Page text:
A Beginner’s Guide to Whitewater Rafting

Whitewater rafting has become a popular activity for travelers and outdoor enthusiasts. It is a great way for people to not only see beautiful landscapes but experience adrenaline rushes.  Like many outdoor activities, it does have its risks. Even a beginner, however, can enjoy whitewater rafting if they do their research so that they are prepared for risks what to expect.

Pick the right trip

Whitewater rafters use a classification system to rank the difficulty of a river, which can be anywhere from Class I to Class VI. The higher the number, the faster the rapids and the more challenging the river will be. Novices should stick to Class I and Class II rivers, which will be fairly smooth and easy to navigate.

Similarly, a beginner will be better off if they pick a guided trip. River guides have been trained on how to safely lead trips, and they know the peculiarities of a given river. They will advise their clients on what they need to do to enjoy a safe trip.

Wear protective gear

It is important that rafters are equipped with the right clothing and gear. Such gear includes a personal flotation device or life jacket and a helmet. The life jacket should be loose enough to allow the rafter to breathe easily, but it shouldn’t be so loose that it can slip over their head. The novice rafter should let the guide check their life jacket to make certain it fits and that they have put it on correctly.

Whitewater rafters should also wear a helmet. The helmet should fit snugly, and it should also be brightly colored to make it easy to spot the rafter if they fall out.

Whitewater rafters should also wear sunscreen and sunglasses. They will be exposed to UV rays even on a cloudy day, so they will need protection. Whitewater rafters should use a strap to secure their sunglasses.

Rafters should also wear shoes that they don’t mind getting wet and that won’t slip off their feet. Old sneakers, sandals with ankle straps, and water shoes are all good options. The last has a hard sole and mesh sides that allow the shoe to drain quickly.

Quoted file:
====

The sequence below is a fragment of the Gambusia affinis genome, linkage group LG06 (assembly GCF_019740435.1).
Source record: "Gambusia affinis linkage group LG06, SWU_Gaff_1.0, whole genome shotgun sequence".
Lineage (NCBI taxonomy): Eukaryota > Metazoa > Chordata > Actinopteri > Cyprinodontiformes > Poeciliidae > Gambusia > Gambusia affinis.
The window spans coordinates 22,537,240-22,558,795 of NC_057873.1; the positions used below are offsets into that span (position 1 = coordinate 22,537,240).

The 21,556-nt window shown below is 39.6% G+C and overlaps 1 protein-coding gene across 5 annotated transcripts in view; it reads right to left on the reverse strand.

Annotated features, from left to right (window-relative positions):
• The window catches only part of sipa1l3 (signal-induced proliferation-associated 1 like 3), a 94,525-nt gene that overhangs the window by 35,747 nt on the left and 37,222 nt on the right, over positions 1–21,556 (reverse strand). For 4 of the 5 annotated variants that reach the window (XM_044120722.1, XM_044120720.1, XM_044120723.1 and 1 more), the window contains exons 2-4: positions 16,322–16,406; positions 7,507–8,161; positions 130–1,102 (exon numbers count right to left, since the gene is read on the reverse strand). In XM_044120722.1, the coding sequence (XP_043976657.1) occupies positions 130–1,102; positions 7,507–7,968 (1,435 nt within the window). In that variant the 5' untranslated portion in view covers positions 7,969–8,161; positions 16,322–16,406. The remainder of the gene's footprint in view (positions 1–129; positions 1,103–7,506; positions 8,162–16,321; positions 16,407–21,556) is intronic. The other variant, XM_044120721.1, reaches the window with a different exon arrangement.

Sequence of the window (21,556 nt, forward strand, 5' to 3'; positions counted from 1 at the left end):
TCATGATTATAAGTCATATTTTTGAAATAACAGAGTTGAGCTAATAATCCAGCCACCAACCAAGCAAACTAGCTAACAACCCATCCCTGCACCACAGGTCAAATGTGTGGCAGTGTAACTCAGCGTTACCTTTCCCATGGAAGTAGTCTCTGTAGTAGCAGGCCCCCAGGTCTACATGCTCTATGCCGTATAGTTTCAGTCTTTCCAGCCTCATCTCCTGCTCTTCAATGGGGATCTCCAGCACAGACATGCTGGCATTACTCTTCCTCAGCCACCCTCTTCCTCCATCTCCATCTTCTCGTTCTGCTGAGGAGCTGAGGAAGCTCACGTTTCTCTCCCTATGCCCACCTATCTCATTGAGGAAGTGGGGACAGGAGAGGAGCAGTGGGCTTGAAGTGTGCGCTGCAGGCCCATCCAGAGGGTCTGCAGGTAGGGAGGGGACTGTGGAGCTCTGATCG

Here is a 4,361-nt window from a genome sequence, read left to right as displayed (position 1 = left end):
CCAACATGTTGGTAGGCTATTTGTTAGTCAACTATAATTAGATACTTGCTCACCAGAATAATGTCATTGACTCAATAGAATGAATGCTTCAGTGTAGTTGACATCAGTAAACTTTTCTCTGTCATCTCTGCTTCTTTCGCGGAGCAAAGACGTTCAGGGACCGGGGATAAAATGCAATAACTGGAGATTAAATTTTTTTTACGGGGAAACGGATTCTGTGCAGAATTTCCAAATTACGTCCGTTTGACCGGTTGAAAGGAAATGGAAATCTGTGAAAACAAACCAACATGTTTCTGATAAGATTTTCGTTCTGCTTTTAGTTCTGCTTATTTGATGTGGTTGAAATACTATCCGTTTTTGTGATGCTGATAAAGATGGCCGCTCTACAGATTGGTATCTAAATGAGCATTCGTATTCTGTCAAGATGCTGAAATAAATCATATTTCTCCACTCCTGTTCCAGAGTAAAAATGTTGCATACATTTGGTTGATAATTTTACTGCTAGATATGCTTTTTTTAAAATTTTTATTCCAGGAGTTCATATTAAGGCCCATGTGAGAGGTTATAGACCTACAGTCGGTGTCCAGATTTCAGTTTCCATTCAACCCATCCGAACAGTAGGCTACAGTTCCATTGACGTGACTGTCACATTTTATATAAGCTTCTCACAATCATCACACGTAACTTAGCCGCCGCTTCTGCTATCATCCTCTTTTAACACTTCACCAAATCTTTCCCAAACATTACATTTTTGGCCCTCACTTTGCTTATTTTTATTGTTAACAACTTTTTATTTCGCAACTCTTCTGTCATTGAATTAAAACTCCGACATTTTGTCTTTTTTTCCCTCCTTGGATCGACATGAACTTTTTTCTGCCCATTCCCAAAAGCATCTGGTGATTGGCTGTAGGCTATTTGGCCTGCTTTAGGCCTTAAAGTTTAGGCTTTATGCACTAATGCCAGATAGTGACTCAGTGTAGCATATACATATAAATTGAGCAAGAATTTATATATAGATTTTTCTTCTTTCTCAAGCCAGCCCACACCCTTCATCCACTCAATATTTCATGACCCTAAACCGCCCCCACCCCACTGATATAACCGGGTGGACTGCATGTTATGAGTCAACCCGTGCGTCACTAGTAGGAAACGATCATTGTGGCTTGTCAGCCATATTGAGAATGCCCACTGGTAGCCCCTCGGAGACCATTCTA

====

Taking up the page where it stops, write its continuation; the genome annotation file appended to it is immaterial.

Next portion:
Bring a water bottle

Whitewater rafting is fun and exciting, but it’s also a lot of exercise. Rafters will get thirsty and dehydration will spoil the fun. The prudent rafter will thus bring a water bottle.

Listen to the guide

Before starting, the guide will typically give a talk about what rafters can expect and what safety procedures they should follow. They will include advice about worst-case scenarios like a raft capsizing.

Whitewater rafters should continue listening to the guide after starting the trip. The guide will tell people when they should and should not paddle. They will also tell their clients the correct way to paddle. If someone falls out of the raft, the guide will tell the other rafters what has to be done to retrieve their fellow.

The guide will also teach rafters different commands for handling different situations. For example, if the raft is about to hit a rock, the guide will call “Bump!” The rafters should lean forward and place their T-grip, while still gripping it, on the raft’s floor. If done correctly, the move will keep people from falling out.

Hold the paddle correctly

Both hands should be on the paddle with one hand around the middle of the shaft and the other on the T-grip. The T-grip is the t-shaped handle, and it is typically made of hard plastic. If somebody lets go of the T-grip while going over a rapid, the T-grip could hit another rafter and give them a black eye or knock out a tooth.

Don’t panic

Panicking wastes time and energy. It can also actually make it harder for other people to help. Furthermore, the situation is often not as bad as people fear. For example, when somebody falls out of the raft, they often end up right next to it. They thus simply have to grab onto the raft and let their friends pull them back in.

Panic also impairs a person’s ability to remember what they are supposed to do and increases the chances that they will make a mistake that could make the situation worse.

Whitewater rafting is an exciting activity that the whole family can enjoy. With a little preparation, you can be ready for your next adventure

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